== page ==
NATO’s member states met in Belgium in early June 2018 and made a rather profound change to how the group will function. Here are the key details that are being put into place to deter a “resurgent Russia” by building a Western European fortress.
According to an early May 2018 news item from Radio Free Europe (the international propaganda arm of Washington), the U.S. Pentagon is launching a new naval command to increase trans-Atlantic security. Here is a quote from Johnny Michael, Spokesperson at the Office of the Secretary of Defense:
“The return to great power competition and a resurgent Russia demands that NATO refocus on the Atlantic to ensure dedicated reinforcement of the continent and demonstrate a capable and credible deterrence effect.”
Here is the news release from the U.S. Department of Defense:
Here is a quote from another Radio Free Europe news item from an interview with General Petr Pavel, the Chairman of NATO’s Military Committee:
“Pavel said Russia was the greatest danger to “the security of Western countries and the model of society that we have.”
He said Russia’s hybrid war against the West was a “crawling threat that is beneath the surface and it is gaining more and more ground and that’s why it’s so important to disclose, name it by its proper names, and react to it with the appropriate tools.”
Pavel said he did not think NATO is losing the information war with Russia. But he admitted the alliance was “probably late to recognize” aggressive Russian behavior for what it was.
He said Moscow takes advantage of the multitude of freedoms in Western society, something not possible in Russia’s tightly controlled atmosphere. That, he said, put Western cyber-countermeasures at a disadvantage.
“Russia does not hesitate to abuse all of these freedoms to exert more influence using all methods, those that are legal and including those that are beyond legality,” Pavel said.
The NATO general also discounted a recent think-tank report that concluded Russia sharply cut its military budget in 2017.
“I don’t think that we should make defense spending a major element of our calculus,” he said. “We have to look — especially us in uniform — at real capabilities. Russian military capabilities, both conventional and nuclear, are significant.”
Pavel appeared untroubled by Russian President Vladimir Putin’s bold presentation of a host of new weapon systems during his state-of-the-union address in March.
“I don’t want to underestimate [the] Russian capability to develop new weapons and come up with new technologically advanced systems,” he said. “But the way of presenting these new developments was much more to impress [the] population in Russia and to deliver [a] limited deterrence message to the opponents.”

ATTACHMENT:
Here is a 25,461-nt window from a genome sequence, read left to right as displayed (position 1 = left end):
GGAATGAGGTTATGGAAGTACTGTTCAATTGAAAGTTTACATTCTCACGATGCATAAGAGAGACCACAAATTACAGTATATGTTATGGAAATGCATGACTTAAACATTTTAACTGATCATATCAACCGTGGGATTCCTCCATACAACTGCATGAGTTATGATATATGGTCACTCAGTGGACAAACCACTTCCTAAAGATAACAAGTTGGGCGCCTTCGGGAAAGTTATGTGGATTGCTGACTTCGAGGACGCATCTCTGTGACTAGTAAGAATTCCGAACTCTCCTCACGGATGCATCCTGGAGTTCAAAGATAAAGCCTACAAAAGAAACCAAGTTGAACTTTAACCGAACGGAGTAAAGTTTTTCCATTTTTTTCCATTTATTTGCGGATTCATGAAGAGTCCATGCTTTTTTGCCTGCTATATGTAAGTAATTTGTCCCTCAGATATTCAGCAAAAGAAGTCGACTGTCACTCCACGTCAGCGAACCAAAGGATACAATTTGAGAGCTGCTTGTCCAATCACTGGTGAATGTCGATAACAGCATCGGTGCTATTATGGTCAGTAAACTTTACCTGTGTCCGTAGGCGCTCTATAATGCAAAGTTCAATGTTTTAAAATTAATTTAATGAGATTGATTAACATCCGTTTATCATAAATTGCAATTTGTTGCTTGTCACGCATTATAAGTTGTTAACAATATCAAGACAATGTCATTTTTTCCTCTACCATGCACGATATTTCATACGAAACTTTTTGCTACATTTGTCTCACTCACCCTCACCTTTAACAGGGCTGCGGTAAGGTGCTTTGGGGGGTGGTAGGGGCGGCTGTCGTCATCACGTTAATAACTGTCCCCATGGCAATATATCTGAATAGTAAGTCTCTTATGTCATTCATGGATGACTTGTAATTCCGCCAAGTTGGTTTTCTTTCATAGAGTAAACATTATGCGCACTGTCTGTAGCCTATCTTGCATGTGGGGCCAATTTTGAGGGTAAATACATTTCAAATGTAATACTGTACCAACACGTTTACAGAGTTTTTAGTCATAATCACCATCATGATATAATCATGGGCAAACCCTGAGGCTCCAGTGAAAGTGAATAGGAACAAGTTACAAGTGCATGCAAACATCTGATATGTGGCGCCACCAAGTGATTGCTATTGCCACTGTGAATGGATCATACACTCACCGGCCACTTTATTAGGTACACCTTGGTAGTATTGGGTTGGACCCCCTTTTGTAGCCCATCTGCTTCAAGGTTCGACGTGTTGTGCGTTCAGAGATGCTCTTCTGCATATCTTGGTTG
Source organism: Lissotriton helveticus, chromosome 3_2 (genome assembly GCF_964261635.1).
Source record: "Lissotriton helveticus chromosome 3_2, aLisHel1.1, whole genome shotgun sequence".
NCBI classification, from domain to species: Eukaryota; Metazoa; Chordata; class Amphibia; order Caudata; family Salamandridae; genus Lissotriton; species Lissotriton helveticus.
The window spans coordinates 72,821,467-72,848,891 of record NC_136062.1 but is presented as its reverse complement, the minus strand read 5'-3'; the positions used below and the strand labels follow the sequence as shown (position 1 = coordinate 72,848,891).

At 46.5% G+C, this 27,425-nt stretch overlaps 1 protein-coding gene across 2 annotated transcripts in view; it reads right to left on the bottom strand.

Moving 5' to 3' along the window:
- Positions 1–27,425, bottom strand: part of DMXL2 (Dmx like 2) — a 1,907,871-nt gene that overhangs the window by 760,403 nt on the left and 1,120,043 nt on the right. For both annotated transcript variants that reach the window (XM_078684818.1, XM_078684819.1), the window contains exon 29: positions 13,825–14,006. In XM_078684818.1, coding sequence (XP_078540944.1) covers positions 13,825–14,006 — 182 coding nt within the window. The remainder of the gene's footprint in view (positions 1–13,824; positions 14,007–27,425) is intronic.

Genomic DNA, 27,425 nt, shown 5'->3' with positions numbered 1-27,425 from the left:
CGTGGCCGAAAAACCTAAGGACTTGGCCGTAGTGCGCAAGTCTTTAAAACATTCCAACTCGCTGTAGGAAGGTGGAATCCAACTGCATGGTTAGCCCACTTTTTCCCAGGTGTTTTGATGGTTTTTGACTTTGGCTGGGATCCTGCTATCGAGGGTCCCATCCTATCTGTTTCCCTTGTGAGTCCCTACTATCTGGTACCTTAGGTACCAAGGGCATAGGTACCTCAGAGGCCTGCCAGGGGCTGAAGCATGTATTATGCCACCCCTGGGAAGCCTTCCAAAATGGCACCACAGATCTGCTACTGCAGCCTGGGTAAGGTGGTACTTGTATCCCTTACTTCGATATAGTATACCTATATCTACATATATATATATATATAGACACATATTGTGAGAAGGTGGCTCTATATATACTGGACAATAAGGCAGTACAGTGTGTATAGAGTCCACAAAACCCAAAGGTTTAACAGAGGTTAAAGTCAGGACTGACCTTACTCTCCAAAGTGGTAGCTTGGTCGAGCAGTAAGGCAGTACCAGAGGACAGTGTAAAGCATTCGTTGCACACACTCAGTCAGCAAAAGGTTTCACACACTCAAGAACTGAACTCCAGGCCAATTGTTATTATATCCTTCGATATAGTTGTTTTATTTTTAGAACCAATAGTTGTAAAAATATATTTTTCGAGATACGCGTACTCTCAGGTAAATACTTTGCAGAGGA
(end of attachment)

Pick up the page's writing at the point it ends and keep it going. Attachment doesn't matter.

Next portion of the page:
To underline his point, he said, “The presentation used by President Putin was mostly for local consumption.“”
With that background, let’s look at a more recent development. At the aforementioned early June 2018 meeting of NATO’s defence ministers, NATO Secretary General Jens Stoltenberg made the following statements in a post-meeting press conference:
Then on military mobility, which is actually linked to that. To be sure that we are able to reinforce, we have to be able to move forces, and therefore much of what we now do is linked to that by, for instance establishing the new Atlantic Command, the new Support Command in Europe, which will plan exercise for the movement of forces, for reinforcements, but also military mobility, which is very much linked to infrastructure, but also to remove legal hindrances, customs, bureaucracies, so we can easily move forces across Europe. It should be easy to move forces from Toulouse to Tallinn, if needed. And what we have done now is that we have started the process. The EU has put forward an action plan with also some funding for investing in infrastructure. It’s important that those investments, in bridges, in roads and tunnels, are coherent with the needs for moving NATO military equipment, personnel. And therefore, I also shared with President Juncker and President Tusk the NATO requirements and the EU and NATO are now working together, staff-to-staff level, to make sure that what we do on military mobility is fully coherent.” (my bold)